Thursday, November 12, 2015

A Compost Tribute to Service & Sacrifice

In June, 2015, Edmontonians laid hundreds of flowers at police stations and memorials in honour of Constable Daniel Woodall. Following the funeral services, the Edmonton Police Service (EPS) searched for a respectful way to deal with these tributes.

So began a unique project of service, sacrifice, and compost.

Lorraine Cramer, Public Affairs Supervisor for EPS, explains that "Edmontonians offered a visible show of support for the Woodall family, leaving flowers as a mark of respect at police stations across the city. We thought that composting them and using that compost would be a special way to acknowledge these offerings."

EPS staff collected the mass of flowers and delivered it to the Compost 'S cool - a compost education site at John Janzen Nature Centre.

Sheridan Sigstad, Compost Educator for the City of Edmonton's Waste Management Services, helped mix the flowers with other organics in a designated compost bin and watered them. The bin was marked with a blue ribbon to fit with the Blue Ribbon Campaign.

"Throughout the summer, volunteers and visitors at Compost 'S cool saw our bin with the blue ribbon, and we explained its significance. Then we asked them to help by watering, fluffing, and contributing other greens. It was nice to see this process because hundreds of volunteers and visitors got to contribute to this memorial," said Sigstad. "I think they felt honoured to be part of this project."

The three bags of finished compost were presented to Sergeant Steve Sharpe at Police Headquarters in downtown Edmonton.
Presenting the special bags were Mark Stumpf-Allen, the City's Compost Programs Coordinator and volunteer Aurea S. - a Master Composter Recycler.

The Edmonton Police Service intends to use the finished compost as part of memorial services in the future.

Sgt. Steve Sharpe received the finished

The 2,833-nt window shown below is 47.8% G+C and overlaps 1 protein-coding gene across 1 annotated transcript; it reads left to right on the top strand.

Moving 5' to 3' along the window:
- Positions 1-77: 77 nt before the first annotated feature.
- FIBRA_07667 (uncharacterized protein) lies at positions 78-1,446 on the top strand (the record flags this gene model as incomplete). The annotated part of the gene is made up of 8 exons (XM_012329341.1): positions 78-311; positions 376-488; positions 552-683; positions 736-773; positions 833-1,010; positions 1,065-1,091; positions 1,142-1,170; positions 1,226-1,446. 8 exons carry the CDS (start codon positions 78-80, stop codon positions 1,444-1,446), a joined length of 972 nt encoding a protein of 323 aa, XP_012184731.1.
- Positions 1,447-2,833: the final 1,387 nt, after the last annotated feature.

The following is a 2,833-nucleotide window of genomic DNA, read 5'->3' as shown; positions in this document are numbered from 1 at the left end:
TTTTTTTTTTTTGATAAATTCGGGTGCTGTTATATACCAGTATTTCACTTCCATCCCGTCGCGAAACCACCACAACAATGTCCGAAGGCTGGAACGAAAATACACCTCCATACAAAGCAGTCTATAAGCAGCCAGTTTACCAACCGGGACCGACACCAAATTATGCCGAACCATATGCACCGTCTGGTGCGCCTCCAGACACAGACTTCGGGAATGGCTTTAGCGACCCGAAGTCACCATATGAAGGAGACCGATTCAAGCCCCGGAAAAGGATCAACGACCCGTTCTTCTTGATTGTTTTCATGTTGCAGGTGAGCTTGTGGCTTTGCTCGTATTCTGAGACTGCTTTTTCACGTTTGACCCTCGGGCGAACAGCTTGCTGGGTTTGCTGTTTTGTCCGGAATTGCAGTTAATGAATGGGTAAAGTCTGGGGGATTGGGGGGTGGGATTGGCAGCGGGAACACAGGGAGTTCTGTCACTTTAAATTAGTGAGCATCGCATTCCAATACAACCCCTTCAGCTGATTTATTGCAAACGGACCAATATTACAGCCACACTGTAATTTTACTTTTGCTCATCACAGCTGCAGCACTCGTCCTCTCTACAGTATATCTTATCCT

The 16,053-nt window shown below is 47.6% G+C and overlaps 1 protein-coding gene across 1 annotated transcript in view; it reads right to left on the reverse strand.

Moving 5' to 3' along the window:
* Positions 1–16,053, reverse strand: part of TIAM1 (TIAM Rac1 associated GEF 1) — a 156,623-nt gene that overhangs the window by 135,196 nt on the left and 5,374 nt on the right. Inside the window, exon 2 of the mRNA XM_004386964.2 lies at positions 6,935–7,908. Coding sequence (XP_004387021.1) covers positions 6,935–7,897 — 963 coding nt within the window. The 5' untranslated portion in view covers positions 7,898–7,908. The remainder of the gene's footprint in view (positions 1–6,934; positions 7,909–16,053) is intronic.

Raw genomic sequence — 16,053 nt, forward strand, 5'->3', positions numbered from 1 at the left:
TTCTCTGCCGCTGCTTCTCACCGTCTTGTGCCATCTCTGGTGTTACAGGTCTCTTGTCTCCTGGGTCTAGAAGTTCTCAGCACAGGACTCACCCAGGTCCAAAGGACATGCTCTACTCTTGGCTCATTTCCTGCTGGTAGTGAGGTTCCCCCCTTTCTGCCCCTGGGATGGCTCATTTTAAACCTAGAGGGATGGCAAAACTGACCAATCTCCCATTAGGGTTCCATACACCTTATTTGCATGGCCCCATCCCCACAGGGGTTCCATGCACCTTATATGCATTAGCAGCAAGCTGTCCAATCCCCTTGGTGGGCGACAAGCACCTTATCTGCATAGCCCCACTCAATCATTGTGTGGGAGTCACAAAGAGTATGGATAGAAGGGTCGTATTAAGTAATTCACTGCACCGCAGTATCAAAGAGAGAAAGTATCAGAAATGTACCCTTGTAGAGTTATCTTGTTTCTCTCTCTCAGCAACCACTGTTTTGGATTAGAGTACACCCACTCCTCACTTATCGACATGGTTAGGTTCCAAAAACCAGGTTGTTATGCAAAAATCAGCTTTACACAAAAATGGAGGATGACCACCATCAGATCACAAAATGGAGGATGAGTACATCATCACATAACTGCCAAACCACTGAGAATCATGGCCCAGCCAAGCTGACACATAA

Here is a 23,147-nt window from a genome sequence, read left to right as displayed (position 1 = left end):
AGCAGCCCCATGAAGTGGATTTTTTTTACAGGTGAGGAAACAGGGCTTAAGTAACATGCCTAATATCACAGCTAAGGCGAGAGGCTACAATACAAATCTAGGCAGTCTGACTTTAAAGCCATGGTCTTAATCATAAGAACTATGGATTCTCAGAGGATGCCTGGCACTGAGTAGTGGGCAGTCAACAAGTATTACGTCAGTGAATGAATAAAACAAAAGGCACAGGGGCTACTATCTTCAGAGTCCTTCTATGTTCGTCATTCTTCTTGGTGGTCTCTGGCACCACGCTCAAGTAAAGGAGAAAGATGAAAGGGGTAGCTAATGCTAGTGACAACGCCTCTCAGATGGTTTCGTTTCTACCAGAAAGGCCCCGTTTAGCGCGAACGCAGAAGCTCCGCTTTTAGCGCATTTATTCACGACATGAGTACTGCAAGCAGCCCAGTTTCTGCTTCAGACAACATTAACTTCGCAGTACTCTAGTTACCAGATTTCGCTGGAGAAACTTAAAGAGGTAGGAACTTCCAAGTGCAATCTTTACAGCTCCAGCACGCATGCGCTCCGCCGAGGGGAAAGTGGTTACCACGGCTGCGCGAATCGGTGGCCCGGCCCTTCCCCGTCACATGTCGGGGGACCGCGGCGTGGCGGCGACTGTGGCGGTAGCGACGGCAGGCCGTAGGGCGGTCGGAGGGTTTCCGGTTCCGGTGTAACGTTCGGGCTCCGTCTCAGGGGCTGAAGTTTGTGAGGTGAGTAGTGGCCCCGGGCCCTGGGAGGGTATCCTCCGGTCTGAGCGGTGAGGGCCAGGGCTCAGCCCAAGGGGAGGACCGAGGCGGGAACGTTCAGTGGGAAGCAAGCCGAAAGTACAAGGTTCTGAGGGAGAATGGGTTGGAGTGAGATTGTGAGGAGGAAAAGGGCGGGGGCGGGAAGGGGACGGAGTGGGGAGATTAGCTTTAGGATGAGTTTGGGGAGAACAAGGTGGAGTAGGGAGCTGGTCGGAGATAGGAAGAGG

compost at Police Headquarters.

See also: In Memory of Constable Daniel Woodall

A Special Compost Recipe

The bouquets were mostly stems and boughs. Extra materials was added to encourage quick decomposition over the summer.

Shredded leaves filled spaces and held moisture, while fresh greens like fruit peels and grass clippings fed the bacteria to get the process working.

Water helped the bacteria flourish, while fluffing added oxygen to keep the bin smelling like forest soil after rain.

How to Host a Wasteless Office Holiday Potluck

It's the middle of November. That means it's the time of the year for office holiday parties - and many of them will be potlucks.

With that, the inevitable waste will follow: paper cups, plastic utensils, disposable dollar store decorations, store-bought food in disposable plastic packaging, leftover Timbits, and more...
But with a bit of planning and these handy tips, your office party can be different!
  • TIP 1: Ask someone to bring in cloth napkins, dishes, or cutlery from home.
    It's good for the environment, and someone will be happy to do that instead of cooking.
  • TIP 2: Ask someone to bring holiday decorations from home.
    Avoid buying last minute decorations from the dollar store. Decorations borrowed from home will be much more beautiful, and nothing will be wasted!
  • TIP 3: Ask someone to make punch in a large bowl.
    Avoid individual juice boxes or cans of pop. Iced tea or hot chai are other good options that can be made in large quantities, and served in carafes or pitchers, without creating waste.   
  • TIP 4: Allow everyone to opt out of cooking for a small fee ($10).
    The person in charge can buy extra food if necessary. If there's money left over, it can be donated to a charity. Most of the time, there is too much food anyways!
  • TIP 5: Ban store-bought contributions.
    Between Tips 1-4 and cooking something, everyone should be able to find a way to contribute without creating waste.
Do you have other tips for creating less waste at holiday parties? Share them in the comments!

Thursday, November 5, 2015

MORE Solar-Powered Waste Bins in Edmonton

The City introduced four new solar-powered waste bins, in September 2015.
Credit: Shaughn Butts,
Edmonton Journal (October, 2012)
About the size of a mailbox, these Bigbelly waste bins are an exciting addition to Edmonton streets. They:
  • automatically compact waste inside
  • send a message to Collections staff when full
  • are self-powered by solar panel on top
  • eliminate wind-blown litter
  • have side panels for promotion
Five of these bins were unveiled in October, 2012, and have performed well.

The bins compact the waste inside. They can hold up to five times the waste of a standard litter basket. Then the bin send a message to staff when it is full. This means fewer vehicle trips to empty the bins AND avoids overflowing bins.

That works out to excellent savings over the bin's lifespan. These are a good solution for locations with lots of pedestrian traffic.

Bigbelly waste bins on Whyte Avenue. (September, 2015)
Check out this demo.
Note: Versions in Edmonton do not have cigarette containers.